In the above video, Ed Lein, PhD, an Allen Institute investigator, talks about the atlas and explains how it will allow researchers to examine genes that have been associated with a range of neurodevelopmental disorders and pinpoint when and where that gene is being used.

Previously: NIH announces focus of funding for BRAIN initiative, Brain’s gain: Stanford neuroscientist discusses two major new initiatives and Co-leader of Obama’s BRAIN Initiative to direct Stanford’s interdisciplinary neuroscience institute

In the News, Research, Sleep

Sleep: More important than ever?

Sleep: More important than ever?

A headline today caught my eye: “It’s Time to Pay Attention to Sleep, the New Health Frontier.” (Since installing a sleep-tracking app on my phone, I’ve been playing with different bed times, forms of exercise and other factors to measure their effects on sleep time and quality.) Anyway, the piece, on Time.com, explains why sleep’s importance to health is more serious than many of us really acknowledge. And it offers this bit of historical perspective on why now is the time to pay attention:

According to a 2013 Gallup survey, 40% of Americans get less than the recommended seven to eight hours a night. While the typical person still logs about 6.8 hours of sleep per night, that’s a drop from the 7.9 Americans were getting in the 1940s.

Previously: Exploring the benefit of sleep appsSleep on it: The quest for rest in the modern hospital, Mobile devices at bedtime? Sleep experts weigh in and Stanford doc talks sleep (and fish) in new podcast

Behavioral Science, Genetics, In the News, Research

Can procrastination and impulsivity be inherited?

procrastination_040814Do you always finish items on your to-do list in a timely fashion, or do you wait until the last minute? New research shows that the tendency to defer tasks could be inherited, and that the traits of procrastination and impulsivity could be genetically linked.

In the study (subscription required), researchers at University of Colorado Boulder asked 181 identical-twin pairs and 166 fraternal-twin pairs to complete surveys designed to measure individuals’ propensity to act impulsively or procrastinate, as well as their aptitude to set and maintain goals. Pysch Central reports:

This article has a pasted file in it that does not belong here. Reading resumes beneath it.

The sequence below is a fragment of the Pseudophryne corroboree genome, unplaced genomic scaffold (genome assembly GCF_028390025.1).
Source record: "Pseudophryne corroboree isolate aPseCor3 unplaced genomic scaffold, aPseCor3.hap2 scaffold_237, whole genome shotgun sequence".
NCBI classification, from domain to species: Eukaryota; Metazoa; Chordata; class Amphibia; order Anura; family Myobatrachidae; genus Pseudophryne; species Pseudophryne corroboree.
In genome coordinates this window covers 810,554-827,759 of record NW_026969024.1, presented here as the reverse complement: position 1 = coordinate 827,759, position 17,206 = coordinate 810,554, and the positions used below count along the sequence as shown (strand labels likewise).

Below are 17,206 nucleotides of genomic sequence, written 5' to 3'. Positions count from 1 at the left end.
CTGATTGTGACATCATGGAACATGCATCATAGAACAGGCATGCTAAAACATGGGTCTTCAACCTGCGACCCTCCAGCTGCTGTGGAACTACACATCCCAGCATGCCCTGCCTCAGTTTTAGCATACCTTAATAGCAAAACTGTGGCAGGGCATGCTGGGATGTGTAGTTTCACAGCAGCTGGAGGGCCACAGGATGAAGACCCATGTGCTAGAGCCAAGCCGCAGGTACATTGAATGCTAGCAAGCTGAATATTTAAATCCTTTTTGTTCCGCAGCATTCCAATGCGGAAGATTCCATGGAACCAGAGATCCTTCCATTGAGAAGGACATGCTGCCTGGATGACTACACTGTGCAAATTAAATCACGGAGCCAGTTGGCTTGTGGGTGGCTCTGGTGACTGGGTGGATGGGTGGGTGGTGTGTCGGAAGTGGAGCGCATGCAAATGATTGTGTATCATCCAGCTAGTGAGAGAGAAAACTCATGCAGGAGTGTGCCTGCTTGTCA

They found that procrastination is indeed heritable, just like impulsivity. Not only that, there seems to be a complete genetic overlap between procrastination and impulsivity — that is, there are no genetic influences that are unique to either trait alone.

That finding suggests that, genetically speaking, procrastination is an evolutionary byproduct of impulsivity — one that likely manifests itself more in the modern world than in the world of our ancestors.

In addition, the link between procrastination and impulsivity also overlapped genetically with the ability to manage goals. This finding supports the idea that delaying, making rash decisions, and failing to achieve goals all stem from a shared genetic foundation.

Researchers hope that better understanding the underpinnings of procrastination will be useful in determining how these two traits relate to higher cognitive abilities.

Previously: Ask Stanford Med: Answers to your questions about willpower and tools to reach our goals, The science of willpower and How your perceptions about willpower can affect behavior, goal achievement
Photo by EvelynGiggles

Cancer, Genetics, Patient Care, Research, Science, Stanford News

Blood will tell: In Stanford study, tiny bits of circulating tumor DNA betray hidden cancers

Blood will tell: In Stanford study, tiny bits of circulating tumor DNA betray hidden cancers

5507073256_36387f3df9_zBlood is a remarkable liquid. Not only does it carry red blood cells to deliver oxygen, it also transports cells of the immune system to protect us from infection. But there’s another, hidden payload: bits of genetic material derived from dying cells throughout the body. In a patient with cancer, a tiny fraction of this circulating DNA comes from tumor cells.